If you’re pregnant you’re probably doing quite a bit of thinking about contractions.
After all, they’re a pretty significant part of birth.
For many women, they’re one of the most feared aspects of labour.
And you probably have a million questions about contractions.
Contractions – Everything You Need To Know
You’ve also probably heard all sorts of stories about contractions.
For example, how one friend was in labour for three days.
Another had contractions on top of one another (whatever that means).
And your best friend said she just breathed through hers.
Contractions are taking up a lot of your head space right now.
So to put your mind at ease we’ve covered everything you need to know about labour contractions.
What Are Contractions?
Contractions are nature’s way of starting labour and getting your baby from the inside to the outside.
The uterus is made up of two main layers of muscles.
The outer layer of muscles in your uterus is different from other muscles in your body.
For example, the muscles in your arm contract (shorten), and then return to the same size and shape when they relax.
In your uterus, the outer layer of muscles can also contract and relax.
During labour, however, instead of returning to the same size, these muscles stay shortened.
This shortening acts on the inner layer of muscle, which keeps the cervix closed during pregnancy.
As the outer layer of muscles begins to pull up, the inner layer of muscle relaxes and the cervix opens or dilates.
This is what we call a labour contraction.
When the cervix is fully open, the outer layer of muscle fibres has bunched to the top of the uterus.
When the pushing stage of labour begins, these bunched up muscles contract down on the baby, pushing him or her out through the vagina.
What Are Braxton Hicks?
From around week 7 of pregnancy your uterus practises for real labour.
These pregnancy contractions are called Braxton Hicks.
As your pregnancy progresses, you will be able to feel, and even see, the effect of these practice contractions.
The outer layer of muscles will contract and relax, but the muscles won’t shorten. The inner layer of muscles keeps the cervix closed.
Your belly will tighten and harden, sometimes for a few minutes at a time, then stop.
Braxton Hicks contractions are irregular and painless because the outer layer of uterine muscle isn’t being shortened and the cervix isn’t dilating.
What Do Contractions Feel Like?
This is the million dollar question. What do contractions feel like?
It’s a hard question to answer because how contractions feel depends so much on each individual woman.
There are many factors that influence how we feel pain. They include:
- Cultural and religious beliefs
- Developmental influences
- Family and genetic factors
- Birth stories
- Previous experiences of pain and how we were supported
- Influence of our support people.
For the most part, early contractions start off feeling similar to mild menstrual cramps.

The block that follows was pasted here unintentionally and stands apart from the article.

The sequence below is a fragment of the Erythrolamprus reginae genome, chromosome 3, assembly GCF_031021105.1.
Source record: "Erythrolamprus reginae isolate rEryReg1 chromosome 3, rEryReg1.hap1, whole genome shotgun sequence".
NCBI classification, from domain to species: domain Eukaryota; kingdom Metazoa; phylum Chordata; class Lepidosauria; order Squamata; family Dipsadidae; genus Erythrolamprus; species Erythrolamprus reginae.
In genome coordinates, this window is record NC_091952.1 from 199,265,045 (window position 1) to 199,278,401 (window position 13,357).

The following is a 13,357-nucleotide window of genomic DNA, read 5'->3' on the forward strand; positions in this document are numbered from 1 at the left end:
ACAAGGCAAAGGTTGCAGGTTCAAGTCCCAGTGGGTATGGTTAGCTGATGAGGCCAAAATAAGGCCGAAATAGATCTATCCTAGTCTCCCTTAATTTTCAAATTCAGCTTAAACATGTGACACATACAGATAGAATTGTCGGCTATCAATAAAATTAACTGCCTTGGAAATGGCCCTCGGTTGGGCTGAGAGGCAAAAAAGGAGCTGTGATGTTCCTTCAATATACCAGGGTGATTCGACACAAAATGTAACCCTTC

As contractions become stronger and more regular, the sensation is often described as feeling like very strong period pain.
Where Will I Feel Contractions?
Most first time mamas have no reference point as to where they will feel contractions.
In early labour, mild contractions can feel just like the backache and crampiness of period pain.
Your lower abdomen and back might feel heavy and achy.
As labour progresses, contractions become more powerful and intense.
As the uterus muscles tighten, you can feel this in your abdomen. Your belly might feel strange, almost rock hard.
You might feel pain low down in your abdomen, around the area of your pubic bone. The cervix is behind the pubic bone.
You might feel pain radiating up and across your belly, or it be focused in your thighs.
Sometimes women feel a heavy aching in their vagina and labia.
Other women experience what’s known as back labour, when they feel contractions in the back.
Labour Contractions or Braxton Hicks?
One of the most common questions first time mamas ask is this: How will I know the difference between real labour contractions and Braxton Hicks?
Braxton Hicks come and go. They don’t have a regular pattern. They don’t get stronger or closer together, and they can stop if you move or empty your bladder.
Your belly will tighten and feel hard, like in a regular contraction.
With Braxton Hicks there is no contraction pain, but they can get quite uncomfortable. This is especially true when you’re in the later part of your pregnancy, when baby is taking up more space.
Sometimes women experience feeling contractions only on one side.
Their bellies will be tight and hard only in one area. This is usually related to the baby moving around.
Should I Time My Contractions?
It’s a good idea to keep track of contractions every so often in the early stages of labour.
In early labour, most women can still walk and talk through contractions.